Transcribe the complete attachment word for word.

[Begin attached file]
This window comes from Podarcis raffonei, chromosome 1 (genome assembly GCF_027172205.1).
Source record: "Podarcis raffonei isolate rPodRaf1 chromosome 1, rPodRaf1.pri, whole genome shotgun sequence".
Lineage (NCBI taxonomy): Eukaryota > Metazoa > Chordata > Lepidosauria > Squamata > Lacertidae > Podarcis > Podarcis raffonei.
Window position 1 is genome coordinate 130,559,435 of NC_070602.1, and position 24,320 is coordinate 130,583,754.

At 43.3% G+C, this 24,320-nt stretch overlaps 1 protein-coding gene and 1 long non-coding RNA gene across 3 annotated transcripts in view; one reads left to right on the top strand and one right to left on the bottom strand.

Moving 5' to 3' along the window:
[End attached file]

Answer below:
This window comes from Podarcis raffonei, chromosome 1 (genome assembly GCF_027172205.1).
Source record: "Podarcis raffonei isolate rPodRaf1 chromosome 1, rPodRaf1.pri, whole genome shotgun sequence".
Lineage (NCBI taxonomy): Eukaryota > Metazoa > Chordata > Lepidosauria > Squamata > Lacertidae > Podarcis > Podarcis raffonei.
Window position 1 is genome coordinate 130,559,435 of NC_070602.1, and position 24,320 is coordinate 130,583,754.

At 43.3% G+C, this 24,320-nt stretch overlaps 1 protein-coding gene and 1 long non-coding RNA gene across 3 annotated transcripts in view; one reads left to right on the top strand and one right to left on the bottom strand.

Moving 5' to 3' along the window: